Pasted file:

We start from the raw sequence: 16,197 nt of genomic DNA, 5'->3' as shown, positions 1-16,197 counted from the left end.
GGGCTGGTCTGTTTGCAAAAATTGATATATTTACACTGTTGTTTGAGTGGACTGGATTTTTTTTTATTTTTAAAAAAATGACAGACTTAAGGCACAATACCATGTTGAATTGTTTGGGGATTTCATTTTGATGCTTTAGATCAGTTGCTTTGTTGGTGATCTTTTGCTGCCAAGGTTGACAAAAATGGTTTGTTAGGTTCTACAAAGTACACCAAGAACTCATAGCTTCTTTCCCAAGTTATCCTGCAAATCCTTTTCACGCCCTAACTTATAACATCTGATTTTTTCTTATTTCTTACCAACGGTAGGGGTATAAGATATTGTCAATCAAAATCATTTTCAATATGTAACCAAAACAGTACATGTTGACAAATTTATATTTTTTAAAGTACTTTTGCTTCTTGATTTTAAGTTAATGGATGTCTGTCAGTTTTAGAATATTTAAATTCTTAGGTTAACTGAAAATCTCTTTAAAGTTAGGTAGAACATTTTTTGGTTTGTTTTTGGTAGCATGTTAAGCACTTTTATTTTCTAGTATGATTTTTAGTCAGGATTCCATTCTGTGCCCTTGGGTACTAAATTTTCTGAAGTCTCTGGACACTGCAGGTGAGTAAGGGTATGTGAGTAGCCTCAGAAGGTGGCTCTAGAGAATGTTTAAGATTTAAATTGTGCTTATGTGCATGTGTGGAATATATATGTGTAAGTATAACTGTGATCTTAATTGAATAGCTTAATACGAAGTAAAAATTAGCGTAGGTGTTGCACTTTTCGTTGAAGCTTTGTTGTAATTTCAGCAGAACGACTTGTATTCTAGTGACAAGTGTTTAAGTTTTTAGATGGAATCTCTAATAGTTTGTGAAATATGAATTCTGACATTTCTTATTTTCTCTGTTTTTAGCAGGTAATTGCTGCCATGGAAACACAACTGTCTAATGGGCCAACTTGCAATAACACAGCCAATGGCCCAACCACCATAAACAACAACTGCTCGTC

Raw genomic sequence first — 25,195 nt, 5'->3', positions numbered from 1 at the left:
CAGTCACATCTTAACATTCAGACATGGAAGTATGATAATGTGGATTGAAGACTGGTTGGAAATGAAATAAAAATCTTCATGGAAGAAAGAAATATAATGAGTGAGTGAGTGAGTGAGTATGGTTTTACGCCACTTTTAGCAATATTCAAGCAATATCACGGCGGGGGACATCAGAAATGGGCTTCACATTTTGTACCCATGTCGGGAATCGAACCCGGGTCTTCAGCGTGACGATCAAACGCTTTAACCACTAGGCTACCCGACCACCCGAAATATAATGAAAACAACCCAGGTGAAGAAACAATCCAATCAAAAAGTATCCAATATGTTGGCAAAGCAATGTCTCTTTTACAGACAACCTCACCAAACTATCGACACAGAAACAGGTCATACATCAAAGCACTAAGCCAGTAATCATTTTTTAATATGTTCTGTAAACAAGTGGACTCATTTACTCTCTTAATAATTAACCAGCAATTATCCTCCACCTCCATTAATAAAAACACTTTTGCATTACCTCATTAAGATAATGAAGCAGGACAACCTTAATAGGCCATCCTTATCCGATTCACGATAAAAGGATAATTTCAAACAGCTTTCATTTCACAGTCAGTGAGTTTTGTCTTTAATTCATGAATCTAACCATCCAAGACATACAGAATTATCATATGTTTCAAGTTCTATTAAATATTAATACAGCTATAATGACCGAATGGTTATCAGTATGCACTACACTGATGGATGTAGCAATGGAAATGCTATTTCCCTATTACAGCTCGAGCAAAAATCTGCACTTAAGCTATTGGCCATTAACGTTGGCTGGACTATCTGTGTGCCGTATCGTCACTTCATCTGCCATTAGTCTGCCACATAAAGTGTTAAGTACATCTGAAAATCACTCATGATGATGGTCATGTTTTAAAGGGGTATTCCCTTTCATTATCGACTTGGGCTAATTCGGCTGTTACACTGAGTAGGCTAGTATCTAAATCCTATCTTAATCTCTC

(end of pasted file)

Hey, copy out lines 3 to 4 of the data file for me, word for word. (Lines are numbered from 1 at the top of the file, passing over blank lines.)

Raw genomic sequence first — 25,195 nt, 5'->3', positions numbered from 1 at the left:
CAGTCACATCTTAACATTCAGACATGGAAGTATGATAATGTGGATTGAAGACTGGTTGGAAATGAAATAAAAATCTTCATGGAAGAAAGAAATATAATGAGTGAGTGAGTGAGTGAGTATGGTTTTACGCCACTTTTAGCAATATTCAAGCAATATCACGGCGGGGGACATCAGAAATGGGCTTCACATTTTGTACCCATGTCGGGAATCGAACCCGGGTCTTCAGCGTGACGATCAAACGCTTTAACCACTAGGCTACCCGACCACCCGAAATATAATGAAAACAACCCAGGTGAAGAAACAATCCAATCAAAAAGTATCCAATATGTTGGCAAAGCAATGTCTCTTTTACAGACAACCTCACCAAACTATCGACACAGAAACAGGTCATACATCAAAGCACTAAGCCAGTAATCATTTTTTAATATGTTCTGTAAACAAGTGGACTCATTTACTCTCTTAATAATTAACCAGCAATTATCCTCCACCTCCATTAATAAAAACACTTTTGCATTACCTCATTAAGATAATGAAGCAGGACAACCTTAATAGGCCATCCTTATCCGATTCACGATAAAAGGATAATTTCAAACAGCTTTCATTTCACAGTCAGTGAGTTTTGTCTTTAATTCATGAATCTAACCATCCAAGACATACAGAATTATCATATGTTTCAAGTTCTATTAAATATTAATACAGCTATAATGACCGAATGGTTATCAGTATGCACTACACTGATGGATGTAGCAATGGAAATGCTATTTCCCTATTACAGCTCGAGCAAAAATCTGCACTTAAGCTATTGGCCATTAACGTTGGCTGGACTATCTGTGTGCCGTATCGTCACTTCATCTGCCATTAGTCTGCCACATAAAGTGTTAAGTACATCTGAAAATCACTCATGATGATGGTCATGTTTTAAAGGGGTATTCCCTTTCATTATCGACTTGGGCTAATTCGGCTGTTACACTGAGTAGGCTAGTATCTAAATCCTATCTTAATCTCTC